Manage the End-of-Year Madness

Share: 
Posted: Dec. 17, 2019 By:  The BOSS Group Staff Categories:  Employee Management

For creative leaders, holiday time and end-of-year can be disastrous unless they’re handled well. Many managers end up working harder in the weeks between Halloween and Christmas than they do in all the other months of the year—which is really saying something considering their Herculean efforts all the rest of the time. Internal clients are trying to burn through their budgets before the year ends. Simultaneously, creative teams are trying to use up their PTO before they lose it. Then, there are the distractions caused by long lists of personal to-dos that accompany everyone’s holidays. 

Need Help Covering Vacays, Or Kicking Off 2020 Projects?
 
Call us today!

Sometimes it seems that a disproportionate number of surprises (some of them not too jolly) come at the end of the year, which only increases the stress of managing your teams and their outcomes. To deal with the pressure, consider these seven steps. They can help turn a potentially stressful season into a truly manageable one.
 
1. Breathe
Breathing is such an underrated tool. When times get tough, we restrict our breathing without even realizing it. Steadily breathing in and out brings oxygen to the brain, which enables us to think more clearly. Try this: take a breath in through the nose for five seconds, then out through the mouth for five seconds. Notice how your shoulders fall gently and relax into a healthier position. Your heart is likely shifting to a calmer rhythm. If you haven’t already, take a look at some of the apps—Calm, for example—that are fantastic for lowering stress and anxiety.

2. Pay Attention
Now that you’ve brought some calm to your body, pay attention to your mind. Are you jumping from one thought to another? Do you feel scattered? Take another breath and consider how you’re modeling behavior that others will follow. If you’re edgy, they’ll feel edgy—the same goes for being abrupt, snarky or kind. Choose your words, tone of voice and body posture carefully. You set the stage for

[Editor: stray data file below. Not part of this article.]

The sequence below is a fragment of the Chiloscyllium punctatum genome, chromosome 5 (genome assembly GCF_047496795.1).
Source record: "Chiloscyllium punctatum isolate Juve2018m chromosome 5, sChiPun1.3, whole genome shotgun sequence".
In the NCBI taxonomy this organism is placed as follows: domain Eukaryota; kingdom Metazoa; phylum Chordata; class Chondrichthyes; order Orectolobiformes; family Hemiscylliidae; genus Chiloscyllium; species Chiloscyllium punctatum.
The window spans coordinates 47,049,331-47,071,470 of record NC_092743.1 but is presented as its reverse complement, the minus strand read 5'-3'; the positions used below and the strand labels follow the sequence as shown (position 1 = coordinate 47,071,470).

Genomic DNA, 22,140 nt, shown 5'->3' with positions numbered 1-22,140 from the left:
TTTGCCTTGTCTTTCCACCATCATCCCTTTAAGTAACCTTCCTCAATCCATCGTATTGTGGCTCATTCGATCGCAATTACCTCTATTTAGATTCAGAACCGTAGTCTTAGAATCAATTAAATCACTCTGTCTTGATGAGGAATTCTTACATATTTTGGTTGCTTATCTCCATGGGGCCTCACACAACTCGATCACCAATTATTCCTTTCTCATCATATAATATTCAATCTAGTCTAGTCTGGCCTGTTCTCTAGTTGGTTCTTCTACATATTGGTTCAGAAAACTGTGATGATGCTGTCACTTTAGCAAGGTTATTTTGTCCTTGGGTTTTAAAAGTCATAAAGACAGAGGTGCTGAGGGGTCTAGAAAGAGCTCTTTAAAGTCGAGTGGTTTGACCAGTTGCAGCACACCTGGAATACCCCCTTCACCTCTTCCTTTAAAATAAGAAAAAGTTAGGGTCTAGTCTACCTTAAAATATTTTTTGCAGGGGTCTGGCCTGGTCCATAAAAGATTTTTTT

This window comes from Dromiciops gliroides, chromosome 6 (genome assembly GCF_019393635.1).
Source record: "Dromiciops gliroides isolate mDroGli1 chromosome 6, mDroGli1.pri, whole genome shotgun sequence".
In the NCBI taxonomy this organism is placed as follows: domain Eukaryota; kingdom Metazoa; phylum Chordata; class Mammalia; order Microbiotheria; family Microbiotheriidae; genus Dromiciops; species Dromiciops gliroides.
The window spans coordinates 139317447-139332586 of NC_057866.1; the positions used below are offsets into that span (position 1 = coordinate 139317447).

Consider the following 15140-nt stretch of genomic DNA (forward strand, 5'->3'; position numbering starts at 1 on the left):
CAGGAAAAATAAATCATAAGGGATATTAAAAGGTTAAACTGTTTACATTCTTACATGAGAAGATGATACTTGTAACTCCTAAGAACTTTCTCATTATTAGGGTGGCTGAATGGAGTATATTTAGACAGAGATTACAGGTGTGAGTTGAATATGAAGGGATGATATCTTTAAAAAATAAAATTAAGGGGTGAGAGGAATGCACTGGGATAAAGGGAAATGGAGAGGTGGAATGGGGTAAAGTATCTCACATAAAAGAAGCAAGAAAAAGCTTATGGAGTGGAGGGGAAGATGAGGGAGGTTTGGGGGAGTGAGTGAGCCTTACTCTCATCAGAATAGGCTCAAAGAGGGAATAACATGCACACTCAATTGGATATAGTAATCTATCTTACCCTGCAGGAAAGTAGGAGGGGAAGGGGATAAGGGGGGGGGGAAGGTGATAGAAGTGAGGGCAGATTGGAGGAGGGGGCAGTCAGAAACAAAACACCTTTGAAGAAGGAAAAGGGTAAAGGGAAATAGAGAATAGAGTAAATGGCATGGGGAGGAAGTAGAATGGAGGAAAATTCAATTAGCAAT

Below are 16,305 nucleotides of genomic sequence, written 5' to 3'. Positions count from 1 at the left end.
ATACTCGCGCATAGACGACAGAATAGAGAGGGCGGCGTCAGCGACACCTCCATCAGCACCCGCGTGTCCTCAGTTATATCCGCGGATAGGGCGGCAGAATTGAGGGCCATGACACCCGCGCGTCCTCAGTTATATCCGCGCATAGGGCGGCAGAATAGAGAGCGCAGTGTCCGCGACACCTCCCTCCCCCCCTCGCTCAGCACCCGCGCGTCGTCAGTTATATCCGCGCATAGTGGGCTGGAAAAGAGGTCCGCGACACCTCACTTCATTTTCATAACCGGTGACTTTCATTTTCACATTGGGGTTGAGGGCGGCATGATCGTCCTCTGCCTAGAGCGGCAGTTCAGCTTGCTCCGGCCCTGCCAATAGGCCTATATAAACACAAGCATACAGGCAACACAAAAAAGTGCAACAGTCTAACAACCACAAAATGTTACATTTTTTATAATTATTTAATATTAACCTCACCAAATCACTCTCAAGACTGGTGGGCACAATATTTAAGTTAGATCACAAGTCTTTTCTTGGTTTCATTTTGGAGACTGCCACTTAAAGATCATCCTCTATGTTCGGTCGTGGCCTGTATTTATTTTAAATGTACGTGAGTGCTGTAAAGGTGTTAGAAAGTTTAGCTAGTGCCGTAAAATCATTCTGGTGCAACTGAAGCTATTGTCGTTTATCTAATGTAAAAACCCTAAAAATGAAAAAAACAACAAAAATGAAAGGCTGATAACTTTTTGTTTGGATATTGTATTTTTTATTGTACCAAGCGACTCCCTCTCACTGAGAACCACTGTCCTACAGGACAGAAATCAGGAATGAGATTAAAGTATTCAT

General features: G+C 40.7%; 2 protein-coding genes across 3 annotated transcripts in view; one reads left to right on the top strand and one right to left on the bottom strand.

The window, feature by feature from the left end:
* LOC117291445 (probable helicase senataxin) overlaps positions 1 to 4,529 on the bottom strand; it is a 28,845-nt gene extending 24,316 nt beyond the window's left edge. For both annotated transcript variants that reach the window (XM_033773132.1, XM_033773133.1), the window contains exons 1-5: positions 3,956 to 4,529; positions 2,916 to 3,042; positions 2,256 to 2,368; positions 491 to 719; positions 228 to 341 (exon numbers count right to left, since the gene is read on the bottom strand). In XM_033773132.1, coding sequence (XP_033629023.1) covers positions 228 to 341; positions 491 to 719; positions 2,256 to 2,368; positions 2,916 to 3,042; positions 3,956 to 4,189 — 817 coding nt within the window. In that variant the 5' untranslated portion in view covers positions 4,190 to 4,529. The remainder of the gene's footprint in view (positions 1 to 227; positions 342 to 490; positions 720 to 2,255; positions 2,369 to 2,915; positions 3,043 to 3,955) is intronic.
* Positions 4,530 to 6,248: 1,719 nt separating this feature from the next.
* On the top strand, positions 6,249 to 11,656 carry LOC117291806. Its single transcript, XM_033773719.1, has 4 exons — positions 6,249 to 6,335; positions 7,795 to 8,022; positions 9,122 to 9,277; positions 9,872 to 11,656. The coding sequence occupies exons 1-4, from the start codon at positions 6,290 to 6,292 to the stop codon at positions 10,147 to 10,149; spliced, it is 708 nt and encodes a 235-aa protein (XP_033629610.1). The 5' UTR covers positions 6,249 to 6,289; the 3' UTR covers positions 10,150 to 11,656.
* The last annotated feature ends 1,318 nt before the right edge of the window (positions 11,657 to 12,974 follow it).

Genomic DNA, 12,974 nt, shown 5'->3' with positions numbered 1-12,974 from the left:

congeniality by how you behave.

3. Organize
This applies to two components: 

  • People: Who’s going on vacation when and who’s covering for them? Do you need freelance support?
  • Projects: What’s on the plates now, and what’s coming up between this moment and March 31, 2020 that we can get a head start on?

If you don't have a project management tool that can hand you the answers, make a spreadsheet. It’s not hard, and it’s invaluable. When we name what’s happening, we can better manage it. The spreadsheet can be as simple as an Excel document listing projects down the left side, the creative person working on each project, the due dates and vacation dates. This alone can help you feel in control and empower you to delegate appropriately (and indicate when to bring in support staff as needed).

4. Prioritize
Using your organizational tool, decide who does what first. Sometimes it seems obvious that the earlier deadline needs to happen first, but we all know that the later deadline may require serious upfront due diligence. Take time to closely examine each project and determine its priority. Once you’ve done this analysis, share the priorities with your entire team so that everyone knows what’s expected of them and there are no surprises. People love clear direction. You can give them, and yourself, this gift.

5. Lead by Example
Step in and step up. Do some of the grunt work. Get in the weeds. This is crunch time. All hands on deck. (So many clichés, but they all apply.) At this time of year, everyone helps, regardless of title, function or interest level. Yes, other departments may be partying while we’re redoing the social media campaign in response to the latest sales results. But this is your moment of truth. Do you wander over to get a drink? Or do you bring a plate of cookies back to your team and dive back into the work?

6. Compassion
Let’s face it. The holidays can be hardest on the leaders. We end up taking on the majority of the work left by vacationing staff members, and the buck stops with us regarding work quality, budgets and deadlines being met. We signed up for this, but it still can feel crummy. Have compassion for yourself. Not pity, compassion. Allow yourself to feel disgruntled a bit and then pick yourself up and get it done.

7. Celebrate
Go to the office party. Many a martyr has missed an office party, but the truth is everyone can take (and needs) a break. You’re no martyr, you’re a hardworking, creative leader who knows that taking a break and toasting with colleagues is important for your well-being and might even help your career.

Hope these tips give you a few things to think about and that you and your team have a wonderful (and easy) holiday season. If you need our assistance to cover vacations or 2020 projects, just reach out

P.S. These same seven steps apply for your personal life too! Take time to enjoy the season.
 

Processing...